In WCF, a service can call back to its clients. That is to say that, at the time of call back, the service behaves as a client as well as the client becomes the service, and the client must assist hosting the call back object. To support call back, the underlying transport of the binding must support bidirectional. So, for the nature of connectionless, we cannot use all bindings for the call back operation. For instance, BasicHttpBinding or WsHttpBinding does not support callback while WsDualHttpBinding supports it, because this binding establishes two HTTP channel to do that; one for client to service another for service to client. Also, NetTcpBinding and NetNamedPipeBinding supports callback since their underlying transport is bidirectional.

Callback service can be supported by using CallbackContract property in the ServiceContract attribute. Only one callback contract is allowed for a service contract. After defining a callback contract, we require to set up the client for up keeping the callback and also to offer the callback endpoint to the service for each and every call.

In the example given below, the callback contract defines the operations to which the service can call on the client endpoint

public interface INotificationServiceCallBack
{
    [OperationContract(IsOneWay = true)]
    void OnNotificationSend(string message);
}

The implementation of this Service Contract,

[CallbackBehavior(ConcurrencyMode = ConcurrencyMode.Reentrant)]
public class NotificationServiceCallBack : INotificationServiceCallBack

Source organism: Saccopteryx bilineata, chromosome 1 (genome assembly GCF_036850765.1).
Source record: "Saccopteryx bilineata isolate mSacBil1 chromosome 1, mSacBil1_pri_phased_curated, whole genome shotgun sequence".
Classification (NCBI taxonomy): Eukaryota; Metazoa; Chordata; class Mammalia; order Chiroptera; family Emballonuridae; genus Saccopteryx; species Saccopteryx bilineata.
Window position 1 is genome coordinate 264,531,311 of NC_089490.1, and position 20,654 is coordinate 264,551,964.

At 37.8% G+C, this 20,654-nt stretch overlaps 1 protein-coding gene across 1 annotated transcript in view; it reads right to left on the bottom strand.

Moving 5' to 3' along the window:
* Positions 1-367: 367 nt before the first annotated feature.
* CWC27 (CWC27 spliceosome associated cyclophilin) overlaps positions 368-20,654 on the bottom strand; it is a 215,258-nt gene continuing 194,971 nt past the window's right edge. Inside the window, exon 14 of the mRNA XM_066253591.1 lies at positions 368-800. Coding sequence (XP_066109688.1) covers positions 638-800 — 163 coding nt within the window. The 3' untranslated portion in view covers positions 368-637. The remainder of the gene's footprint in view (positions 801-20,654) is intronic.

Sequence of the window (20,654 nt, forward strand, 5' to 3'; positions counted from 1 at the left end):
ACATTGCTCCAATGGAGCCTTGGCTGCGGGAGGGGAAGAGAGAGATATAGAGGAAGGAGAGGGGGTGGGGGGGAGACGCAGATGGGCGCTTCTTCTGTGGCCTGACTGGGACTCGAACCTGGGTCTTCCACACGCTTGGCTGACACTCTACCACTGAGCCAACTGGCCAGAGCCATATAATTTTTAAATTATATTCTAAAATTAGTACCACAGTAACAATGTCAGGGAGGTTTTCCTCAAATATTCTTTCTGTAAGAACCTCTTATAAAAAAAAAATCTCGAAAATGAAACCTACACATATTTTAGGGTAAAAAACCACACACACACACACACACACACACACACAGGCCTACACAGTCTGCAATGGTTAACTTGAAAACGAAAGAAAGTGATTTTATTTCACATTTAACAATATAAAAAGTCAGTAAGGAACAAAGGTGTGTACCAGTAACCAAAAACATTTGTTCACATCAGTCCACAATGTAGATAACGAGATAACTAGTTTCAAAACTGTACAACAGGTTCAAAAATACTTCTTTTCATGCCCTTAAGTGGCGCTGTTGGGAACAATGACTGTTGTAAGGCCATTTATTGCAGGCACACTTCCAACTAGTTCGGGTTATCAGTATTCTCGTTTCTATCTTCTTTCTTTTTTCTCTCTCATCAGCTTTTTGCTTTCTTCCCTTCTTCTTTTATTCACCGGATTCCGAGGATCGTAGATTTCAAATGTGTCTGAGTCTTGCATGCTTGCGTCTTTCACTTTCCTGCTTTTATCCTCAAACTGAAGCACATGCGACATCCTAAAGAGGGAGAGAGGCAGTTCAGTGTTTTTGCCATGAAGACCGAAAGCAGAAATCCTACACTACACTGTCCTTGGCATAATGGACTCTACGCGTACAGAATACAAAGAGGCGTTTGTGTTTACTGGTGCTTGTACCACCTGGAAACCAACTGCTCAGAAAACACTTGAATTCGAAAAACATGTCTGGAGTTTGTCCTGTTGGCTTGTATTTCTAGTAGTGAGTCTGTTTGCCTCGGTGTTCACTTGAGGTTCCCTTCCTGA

{
    public void OnNotificationSend(string message)
    {
        Console.WriteLine(message);
        Console.ReadLine();
    }
}

Here CallbackBehavior refers how the callback of this operation will act which is similar to ServiceBehavior.

And the service contract has been defined like the way given below,

[ServiceContract(CallbackContract = typeof(INotificationServiceCallBack))]
public interface INotificationServices
{
    [OperationContract]
    void SendNotification(string message);
}

To make a way around for the service to call, clients must expose an endpoint to the service. This has been done by the following way,

public class Program
{
    public static INotificationServices Proxy
    {
        get
        {
            var ctx = new InstanceContext(new NotificationServiceCallBack());
            return new DuplexChannelFactory<INotificationServices>(ctx, "WSDualHttpBinding_INotificationServices").CreateChannel();
        }
    }
    static void Main(string[] args)
    {
        Proxy.SendNotification("Are u ready?");
        Console.ReadLine();
    }
}

Here InstanceContext is the execution scope of inner most service instance. It provides a constructor that takes the service instance to the host.

And now service implementation,

public class NotificationService : INotificationServices
{
    public INotificationServiceCallBack Proxy
    {
        get
        {
            return OperationContext.Current.GetCallbackChannel<INotificationServiceCallBack>();
        }
    }
    public void SendNotification(string message)
    {
        Console.WriteLine("\nClient says :" + message);
        Proxy.OnNotificationSend("Yes");
    }
}

In the above example, we see that the service has the proxy of INotificationServiceCallBack and call its operation which the clients will handle.

That’s it. Now the total code portion that i have used here has been given,

Services and Implementations,

public interface INotificationServiceCallBack
{
    [OperationContract(IsOneWay = true)]
    void OnNotificationSend(string message);
}

 

[ServiceContract(CallbackContract = typeof(INotificationServiceCallBack))]
public interface INotificationServices
{
    [OperationContract]
    void SendNotification(string message);
}
[CallbackBehavior(ConcurrencyMode = ConcurrencyMode.Reentrant)]